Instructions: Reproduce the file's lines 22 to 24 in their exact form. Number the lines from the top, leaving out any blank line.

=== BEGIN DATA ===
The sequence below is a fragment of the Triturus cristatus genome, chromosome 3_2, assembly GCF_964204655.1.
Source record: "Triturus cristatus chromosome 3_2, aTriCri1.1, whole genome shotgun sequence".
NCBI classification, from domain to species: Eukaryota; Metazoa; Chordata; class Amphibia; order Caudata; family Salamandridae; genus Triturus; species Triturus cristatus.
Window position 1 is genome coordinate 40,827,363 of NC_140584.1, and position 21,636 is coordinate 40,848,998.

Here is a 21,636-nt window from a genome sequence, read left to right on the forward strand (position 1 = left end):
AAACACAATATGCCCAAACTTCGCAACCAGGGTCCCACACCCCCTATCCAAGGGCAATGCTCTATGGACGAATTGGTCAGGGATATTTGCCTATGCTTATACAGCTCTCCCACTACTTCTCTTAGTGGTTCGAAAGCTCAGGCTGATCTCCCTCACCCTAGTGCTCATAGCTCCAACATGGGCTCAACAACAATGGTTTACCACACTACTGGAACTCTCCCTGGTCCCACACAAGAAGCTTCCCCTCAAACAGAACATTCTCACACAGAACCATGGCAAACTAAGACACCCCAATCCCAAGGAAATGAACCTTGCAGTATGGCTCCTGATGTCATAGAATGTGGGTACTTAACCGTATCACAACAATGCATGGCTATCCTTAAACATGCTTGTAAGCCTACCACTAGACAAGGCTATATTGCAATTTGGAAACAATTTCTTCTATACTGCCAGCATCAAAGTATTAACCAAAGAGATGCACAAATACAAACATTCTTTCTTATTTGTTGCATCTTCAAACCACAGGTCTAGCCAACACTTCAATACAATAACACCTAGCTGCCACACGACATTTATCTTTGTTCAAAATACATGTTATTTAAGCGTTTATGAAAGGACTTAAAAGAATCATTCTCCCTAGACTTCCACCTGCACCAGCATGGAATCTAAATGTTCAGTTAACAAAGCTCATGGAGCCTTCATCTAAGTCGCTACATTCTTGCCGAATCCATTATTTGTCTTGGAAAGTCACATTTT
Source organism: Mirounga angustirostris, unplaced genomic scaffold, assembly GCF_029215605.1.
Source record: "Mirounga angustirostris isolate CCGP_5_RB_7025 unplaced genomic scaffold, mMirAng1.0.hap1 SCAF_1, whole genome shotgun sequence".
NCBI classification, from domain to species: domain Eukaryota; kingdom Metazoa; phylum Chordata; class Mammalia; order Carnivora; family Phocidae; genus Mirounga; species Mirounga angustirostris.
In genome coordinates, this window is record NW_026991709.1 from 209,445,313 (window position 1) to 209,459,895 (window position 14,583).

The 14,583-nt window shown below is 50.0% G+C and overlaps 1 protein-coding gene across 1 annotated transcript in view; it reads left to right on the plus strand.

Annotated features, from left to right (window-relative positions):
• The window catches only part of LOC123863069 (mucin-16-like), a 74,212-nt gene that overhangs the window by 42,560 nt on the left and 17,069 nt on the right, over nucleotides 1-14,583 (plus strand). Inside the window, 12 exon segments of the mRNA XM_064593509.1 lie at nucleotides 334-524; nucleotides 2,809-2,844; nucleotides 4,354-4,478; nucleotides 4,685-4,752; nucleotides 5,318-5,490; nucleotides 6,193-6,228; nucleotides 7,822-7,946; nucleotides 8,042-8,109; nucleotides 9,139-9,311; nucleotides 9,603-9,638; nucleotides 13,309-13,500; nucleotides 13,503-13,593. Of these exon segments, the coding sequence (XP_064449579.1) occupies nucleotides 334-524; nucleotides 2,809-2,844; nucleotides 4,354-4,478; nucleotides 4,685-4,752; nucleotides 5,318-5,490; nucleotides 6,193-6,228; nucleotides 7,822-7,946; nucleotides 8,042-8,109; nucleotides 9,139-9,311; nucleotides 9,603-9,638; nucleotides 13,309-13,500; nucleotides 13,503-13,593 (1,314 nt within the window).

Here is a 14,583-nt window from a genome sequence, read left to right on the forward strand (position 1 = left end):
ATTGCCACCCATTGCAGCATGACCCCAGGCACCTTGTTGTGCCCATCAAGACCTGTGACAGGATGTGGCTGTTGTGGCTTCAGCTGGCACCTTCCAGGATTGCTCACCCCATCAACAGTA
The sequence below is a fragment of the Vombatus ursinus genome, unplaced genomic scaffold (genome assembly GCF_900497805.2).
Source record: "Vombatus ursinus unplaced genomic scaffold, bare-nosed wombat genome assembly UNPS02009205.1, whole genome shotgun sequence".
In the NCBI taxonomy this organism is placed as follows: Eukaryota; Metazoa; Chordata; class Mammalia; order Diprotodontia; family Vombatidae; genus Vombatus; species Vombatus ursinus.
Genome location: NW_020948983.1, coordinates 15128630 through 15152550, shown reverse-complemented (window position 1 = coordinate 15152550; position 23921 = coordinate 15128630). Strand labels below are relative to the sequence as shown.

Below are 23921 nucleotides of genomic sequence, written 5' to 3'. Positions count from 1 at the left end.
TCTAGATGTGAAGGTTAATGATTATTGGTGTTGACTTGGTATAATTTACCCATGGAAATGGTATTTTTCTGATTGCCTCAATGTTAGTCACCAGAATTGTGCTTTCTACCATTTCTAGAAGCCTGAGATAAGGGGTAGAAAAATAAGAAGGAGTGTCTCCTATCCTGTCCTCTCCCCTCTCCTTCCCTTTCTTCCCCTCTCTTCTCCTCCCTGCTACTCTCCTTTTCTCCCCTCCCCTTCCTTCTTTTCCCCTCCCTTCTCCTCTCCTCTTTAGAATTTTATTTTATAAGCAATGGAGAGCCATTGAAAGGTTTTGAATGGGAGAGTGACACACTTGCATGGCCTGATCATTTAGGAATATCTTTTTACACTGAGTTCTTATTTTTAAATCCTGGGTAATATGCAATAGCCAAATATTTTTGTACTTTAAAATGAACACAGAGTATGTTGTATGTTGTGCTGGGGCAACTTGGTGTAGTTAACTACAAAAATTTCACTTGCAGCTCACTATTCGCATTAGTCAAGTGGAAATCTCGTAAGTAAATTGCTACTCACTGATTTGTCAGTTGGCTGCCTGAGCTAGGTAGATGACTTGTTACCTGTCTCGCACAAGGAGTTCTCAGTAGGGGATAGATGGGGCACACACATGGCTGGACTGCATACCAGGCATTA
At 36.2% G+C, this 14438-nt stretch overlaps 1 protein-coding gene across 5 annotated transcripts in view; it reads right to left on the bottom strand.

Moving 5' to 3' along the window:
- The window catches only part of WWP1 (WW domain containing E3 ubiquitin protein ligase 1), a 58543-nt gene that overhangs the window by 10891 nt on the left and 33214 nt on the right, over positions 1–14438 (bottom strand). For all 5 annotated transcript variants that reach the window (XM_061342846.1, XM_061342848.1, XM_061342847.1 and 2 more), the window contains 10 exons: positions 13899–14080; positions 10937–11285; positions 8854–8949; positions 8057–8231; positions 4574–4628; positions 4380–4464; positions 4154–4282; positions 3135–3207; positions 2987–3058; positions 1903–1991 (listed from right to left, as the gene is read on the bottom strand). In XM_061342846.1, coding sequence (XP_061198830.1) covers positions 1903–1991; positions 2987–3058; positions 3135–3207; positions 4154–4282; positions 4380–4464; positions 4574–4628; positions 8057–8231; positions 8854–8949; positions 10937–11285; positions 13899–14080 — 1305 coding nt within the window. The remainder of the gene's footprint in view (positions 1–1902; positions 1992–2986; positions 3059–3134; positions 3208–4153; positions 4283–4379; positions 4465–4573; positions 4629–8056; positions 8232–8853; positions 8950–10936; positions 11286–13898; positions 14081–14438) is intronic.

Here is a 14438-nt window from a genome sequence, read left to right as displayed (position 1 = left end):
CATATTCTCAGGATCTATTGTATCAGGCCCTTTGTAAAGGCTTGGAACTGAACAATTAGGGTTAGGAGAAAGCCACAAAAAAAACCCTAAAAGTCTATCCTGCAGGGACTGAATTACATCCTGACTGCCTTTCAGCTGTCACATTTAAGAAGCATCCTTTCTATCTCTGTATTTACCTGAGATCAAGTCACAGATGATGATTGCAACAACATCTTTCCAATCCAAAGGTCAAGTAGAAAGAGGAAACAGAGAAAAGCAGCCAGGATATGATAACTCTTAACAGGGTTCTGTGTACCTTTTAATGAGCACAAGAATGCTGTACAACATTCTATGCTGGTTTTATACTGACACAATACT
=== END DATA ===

At 36.2% G+C, this 14438-nt stretch overlaps 1 protein-coding gene across 5 annotated transcripts in view; it reads right to left on the bottom strand.

Moving 5' to 3' along the window:
- The window catches only part of WWP1 (WW domain containing E3 ubiquitin protein ligase 1), a 58543-nt gene that overhangs the window by 10891 nt on the left and 33214 nt on the right, over positions 1–14438 (bottom strand). For all 5 annotated transcript variants that reach the window (XM_061342846.1, XM_061342848.1, XM_061342847.1 and 2 more), the window contains 10 exons: positions 13899–14080; positions 10937–11285; positions 8854–8949; positions 8057–8231; positions 4574–4628; positions 4380–4464; positions 4154–4282; positions 3135–3207; positions 2987–3058; positions 1903–1991 (listed from right to left, as the gene is read on the bottom strand). In XM_061342846.1, coding sequence (XP_061198830.1) covers positions 1903–1991; positions 2987–3058; positions 3135–3207; positions 4154–4282; positions 4380–4464; positions 4574–4628; positions 8057–8231; positions 8854–8949; positions 10937–11285; positions 13899–14080 — 1305 coding nt within the window. The remainder of the gene's footprint in view (positions 1–1902; positions 1992–2986; positions 3059–3134; positions 3208–4153; positions 4283–4379; positions 4465–4573; positions 4629–8056; positions 8232–8853; positions 8950–10936; positions 11286–13898; positions 14081–14438) is intronic.